The DNA binding domain (DBD) of the tumor suppressor p53 is the site of several oncogenic mutations. A subset of these mutations lowers the unfolding temperature of the DBD. Unfolding leads to the exposure of a hydrophobic β-strand and nucleates aggregation which results in pathologies through loss of function and dominant negative/gain of function effects.
SIAU Jia Wei
The identification of genes encoding a p53 family member and an Mdm2 ortholog in the ancient placozoan Trichoplax adhaerens advocates for the evolutionary conservation of a pivotal stress-response pathway observed in all higher eukaryotes. Here, we recapitulate several key functionalities ascribed to this known interacting protein pair by analysis of the placozoan proteins (Tap53 and TaMdm2) using both in vitro and cellular assays.
Cancer drugs often fail due to the emergence of clinical resistance. This can manifest through mutations in target proteins that selectively exclude drug binding whilst retaining aberrant function. A priori knowledge of resistance-inducing mutations is therefore important for both drug design and clinical surveillance. Stapled peptides represent a novel class of antagonists capable of inhibiting therapeutically relevant protein-protein interactions. Here, we address the important question of potential resistance to stapled peptide inhibitors.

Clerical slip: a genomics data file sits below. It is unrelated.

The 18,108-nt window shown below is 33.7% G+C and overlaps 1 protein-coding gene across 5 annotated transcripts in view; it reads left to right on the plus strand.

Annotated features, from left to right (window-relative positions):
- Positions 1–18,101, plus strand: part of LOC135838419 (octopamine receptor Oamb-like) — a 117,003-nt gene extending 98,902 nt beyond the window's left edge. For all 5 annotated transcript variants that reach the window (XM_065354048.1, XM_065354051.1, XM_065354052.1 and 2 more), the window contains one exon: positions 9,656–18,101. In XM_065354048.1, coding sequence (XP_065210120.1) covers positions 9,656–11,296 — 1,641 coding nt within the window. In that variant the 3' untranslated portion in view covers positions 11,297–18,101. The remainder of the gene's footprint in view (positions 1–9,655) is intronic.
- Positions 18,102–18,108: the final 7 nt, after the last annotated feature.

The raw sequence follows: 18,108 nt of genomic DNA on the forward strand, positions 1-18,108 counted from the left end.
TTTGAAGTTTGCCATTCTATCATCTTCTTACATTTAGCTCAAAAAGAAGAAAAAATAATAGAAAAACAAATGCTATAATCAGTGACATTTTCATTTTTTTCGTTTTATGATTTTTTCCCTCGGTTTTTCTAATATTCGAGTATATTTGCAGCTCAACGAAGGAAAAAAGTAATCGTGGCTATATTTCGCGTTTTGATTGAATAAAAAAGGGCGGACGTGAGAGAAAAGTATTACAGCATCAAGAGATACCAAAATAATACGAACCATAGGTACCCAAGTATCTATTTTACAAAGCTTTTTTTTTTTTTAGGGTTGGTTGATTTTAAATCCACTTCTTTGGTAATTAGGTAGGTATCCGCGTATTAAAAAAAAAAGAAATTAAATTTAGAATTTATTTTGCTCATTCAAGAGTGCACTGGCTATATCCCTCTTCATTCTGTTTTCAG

The extant jawless vertebrates, represented by lampreys and hagfish, are the oldest group of vertebrates and provide an interesting genomic evolutionary pivot point between invertebrates and jawed vertebrates. Through genome analysis of one of these jawless vertebrates, the Japanese lamprey (Lethenteron japonicum), we identified all three members of the important p53 transcription factor family-Tp53, Tp63, and Tp73-as well as the Mdm2 and Mdm4 genes.
Pharmacological modulation of p53 activity is an attractive therapeutic strategy in cancers with wild-type p53. Presently in clinical trials, the small molecule Nutlin-3A competitively binds to HDM2, a key negative regulator of p53 and blocks its activity. We have described resistance mutations in HDM2 that selectively reduce affinity for Nutlin but not p53.
Translationally Controlled Tumour Protein (TCTP), a highly conserved protein present in all eukaryotic organisms, has a number of intracellular and extracellular functions including an anti-apoptotic role. TCTP was recently shown to interact with both p53 and HDM2, inhibiting auto-ubiquitination of the latter and thereby promoting p53 degradation. In this study, we further investigated the interaction between TCTP and HDM2, mapping the reciprocal binding sites of TCTP and HDM2. TCTP primarily interacts with the N-terminal, p53-binding region of HDM2 through its highly basic domain 2.